In addition to the efficiency issues Harper noted, recycled battery cells for certain purposes may well need to meet various safety standards set by industry or regulatory organizations, Daugherty said. However, groups such as ASTM International or the Institute of Electrical and Electronics Engineers haven’t yet set such standards, because the technology is still developing.
Nonetheless, Daugherty expects there will also be lots of opportunities in the field of recycling battery cells. “My understanding is there are finite resources and lots of demand,” she explained. “Recycling is part of meeting that demand. I see that there’s a market there.” She also sees battery storage becoming part of an improved, decentralized electricity system.
Part of a clean energy future
“The grid is becoming decentralized, and this is part of that solution of having a balance of power for users,” Daugherty said. Combined with renewable energy, battery storage could even replace grid lines for one home or for a microgrid in a rural area. “It’s not always financially the best decision to create a whole new power line through your neighborhood just to power three houses,” she said.
Re-POWER’s regional focus in Appalachia is also a strength, Daugherty noted. It could carve out a niche in a growing field.
The region has been facing huge economic challenges in the face of the coal industry’s ongoing decline. If successful, the project could promote job growth in the clean energy sector while supporting a network of local businesses.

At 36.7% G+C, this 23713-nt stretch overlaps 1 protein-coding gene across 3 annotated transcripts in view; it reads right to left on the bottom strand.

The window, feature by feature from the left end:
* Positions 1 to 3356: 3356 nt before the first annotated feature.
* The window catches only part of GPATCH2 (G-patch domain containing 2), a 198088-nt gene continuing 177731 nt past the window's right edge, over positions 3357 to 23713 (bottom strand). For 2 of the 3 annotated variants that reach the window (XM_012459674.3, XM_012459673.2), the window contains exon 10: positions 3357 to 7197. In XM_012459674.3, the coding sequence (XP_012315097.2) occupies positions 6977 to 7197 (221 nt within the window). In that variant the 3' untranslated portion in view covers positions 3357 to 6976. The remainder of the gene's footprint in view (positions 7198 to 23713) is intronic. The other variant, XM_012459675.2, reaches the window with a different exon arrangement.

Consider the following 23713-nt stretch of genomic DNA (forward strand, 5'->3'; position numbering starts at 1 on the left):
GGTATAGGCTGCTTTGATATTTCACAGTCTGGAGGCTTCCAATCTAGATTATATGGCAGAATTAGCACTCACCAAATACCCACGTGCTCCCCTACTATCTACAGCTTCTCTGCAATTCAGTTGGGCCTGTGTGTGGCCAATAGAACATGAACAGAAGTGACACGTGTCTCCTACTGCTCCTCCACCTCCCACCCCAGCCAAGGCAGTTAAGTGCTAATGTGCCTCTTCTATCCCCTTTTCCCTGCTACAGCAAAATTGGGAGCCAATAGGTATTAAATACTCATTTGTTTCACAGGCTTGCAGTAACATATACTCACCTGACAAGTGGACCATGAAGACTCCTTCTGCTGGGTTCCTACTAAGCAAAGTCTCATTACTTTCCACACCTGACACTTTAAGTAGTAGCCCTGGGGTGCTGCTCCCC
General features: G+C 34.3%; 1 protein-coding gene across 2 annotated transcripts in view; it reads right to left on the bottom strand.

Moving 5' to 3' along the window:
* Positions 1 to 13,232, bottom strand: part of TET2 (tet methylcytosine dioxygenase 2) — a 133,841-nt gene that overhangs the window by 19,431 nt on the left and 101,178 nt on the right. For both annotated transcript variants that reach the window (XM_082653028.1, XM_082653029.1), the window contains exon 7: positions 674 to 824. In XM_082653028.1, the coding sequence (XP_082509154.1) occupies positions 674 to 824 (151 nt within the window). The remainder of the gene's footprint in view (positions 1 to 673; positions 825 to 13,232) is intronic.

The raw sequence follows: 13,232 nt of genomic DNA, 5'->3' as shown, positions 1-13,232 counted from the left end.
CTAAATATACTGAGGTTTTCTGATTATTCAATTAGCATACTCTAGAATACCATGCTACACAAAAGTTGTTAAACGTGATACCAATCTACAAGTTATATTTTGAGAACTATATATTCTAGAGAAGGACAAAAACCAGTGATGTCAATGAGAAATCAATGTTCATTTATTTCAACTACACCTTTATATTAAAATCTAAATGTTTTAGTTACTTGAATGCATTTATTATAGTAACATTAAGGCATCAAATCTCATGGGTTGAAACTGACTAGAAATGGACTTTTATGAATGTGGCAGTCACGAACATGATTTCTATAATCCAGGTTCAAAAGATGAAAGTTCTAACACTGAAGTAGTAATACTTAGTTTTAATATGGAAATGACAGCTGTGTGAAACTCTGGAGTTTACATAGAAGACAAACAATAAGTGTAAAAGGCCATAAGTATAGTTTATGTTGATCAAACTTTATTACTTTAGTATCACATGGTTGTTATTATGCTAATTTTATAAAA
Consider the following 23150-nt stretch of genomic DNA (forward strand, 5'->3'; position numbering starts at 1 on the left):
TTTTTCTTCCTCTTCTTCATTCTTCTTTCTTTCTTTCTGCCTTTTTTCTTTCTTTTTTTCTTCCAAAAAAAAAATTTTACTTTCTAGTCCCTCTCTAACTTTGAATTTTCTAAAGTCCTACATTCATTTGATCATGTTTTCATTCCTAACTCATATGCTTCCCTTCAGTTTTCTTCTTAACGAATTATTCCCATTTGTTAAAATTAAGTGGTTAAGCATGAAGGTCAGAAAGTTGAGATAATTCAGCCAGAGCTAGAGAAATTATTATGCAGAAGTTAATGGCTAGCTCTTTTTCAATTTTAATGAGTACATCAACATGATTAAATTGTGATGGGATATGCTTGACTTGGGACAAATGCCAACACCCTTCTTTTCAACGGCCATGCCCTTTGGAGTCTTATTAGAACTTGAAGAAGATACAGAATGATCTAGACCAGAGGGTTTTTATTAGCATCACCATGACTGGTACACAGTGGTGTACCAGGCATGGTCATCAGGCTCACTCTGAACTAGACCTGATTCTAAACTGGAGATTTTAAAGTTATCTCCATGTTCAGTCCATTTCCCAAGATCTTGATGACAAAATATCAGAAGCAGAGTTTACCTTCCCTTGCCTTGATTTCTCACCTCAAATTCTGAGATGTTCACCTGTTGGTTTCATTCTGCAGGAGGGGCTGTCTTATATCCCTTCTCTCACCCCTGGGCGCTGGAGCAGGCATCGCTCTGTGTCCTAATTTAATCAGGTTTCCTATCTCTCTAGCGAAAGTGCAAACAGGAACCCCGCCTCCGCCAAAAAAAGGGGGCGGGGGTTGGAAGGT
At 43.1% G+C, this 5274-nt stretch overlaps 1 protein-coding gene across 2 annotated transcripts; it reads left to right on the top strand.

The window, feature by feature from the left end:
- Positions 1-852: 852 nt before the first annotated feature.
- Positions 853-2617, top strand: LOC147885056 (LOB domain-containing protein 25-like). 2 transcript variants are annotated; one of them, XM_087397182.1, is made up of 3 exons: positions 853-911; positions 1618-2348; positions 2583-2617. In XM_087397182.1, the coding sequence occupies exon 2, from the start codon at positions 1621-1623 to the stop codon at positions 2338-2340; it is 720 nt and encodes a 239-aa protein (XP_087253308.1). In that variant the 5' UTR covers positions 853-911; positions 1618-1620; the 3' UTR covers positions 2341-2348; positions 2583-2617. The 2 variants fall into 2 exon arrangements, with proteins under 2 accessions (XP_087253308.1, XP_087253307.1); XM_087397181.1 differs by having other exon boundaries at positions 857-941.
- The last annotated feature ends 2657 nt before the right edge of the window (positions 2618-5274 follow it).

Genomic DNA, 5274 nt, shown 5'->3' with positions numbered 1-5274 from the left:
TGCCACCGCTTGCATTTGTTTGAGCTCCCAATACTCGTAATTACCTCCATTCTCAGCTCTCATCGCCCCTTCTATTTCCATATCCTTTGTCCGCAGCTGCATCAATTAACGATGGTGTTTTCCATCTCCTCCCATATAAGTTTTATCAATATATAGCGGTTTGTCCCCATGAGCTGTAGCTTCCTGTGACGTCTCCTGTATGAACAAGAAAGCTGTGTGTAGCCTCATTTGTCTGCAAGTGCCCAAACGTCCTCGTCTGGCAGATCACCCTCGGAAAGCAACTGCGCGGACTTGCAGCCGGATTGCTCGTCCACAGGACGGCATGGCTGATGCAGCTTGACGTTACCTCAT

“This is a perfect example of the kind of thinking envisioned for eco-industrial parks — one company’s waste is another company’s raw material,” said analyst Amanda Woodrum at Policy Matters Ohio, which is a member of the Reimagine Appalachia coalition. Part of the group’s blueprint for economic recovery in the region calls for failing coal plant sites, former steel facilities or other properties to be repurposed for environmentally friendly manufacturing.
“We can grow clean and efficient manufacturing in the region by taking advantage of the ingenuity of people in the region,” Woodrum said.
It’s unclear when Re-POWER will be able to scale up its process. Part of that will depend on funding and overall economic conditions. Most likely it will take at least a few years before production can ramp up and some years longer to develop the battery storage network it envisions.
For now, Wilkens drives his Electric Blue Bugaloo. Hager can use battery packs on her electric bicycle. And down the road, they and their colleagues look forward to being part of what Harper foresees will be “a very competitive space.”
“However, it will be an area of enormous growth,” Harper added, “as we anticipate there being an enormous number of electric vehicles on the roads in the near future.”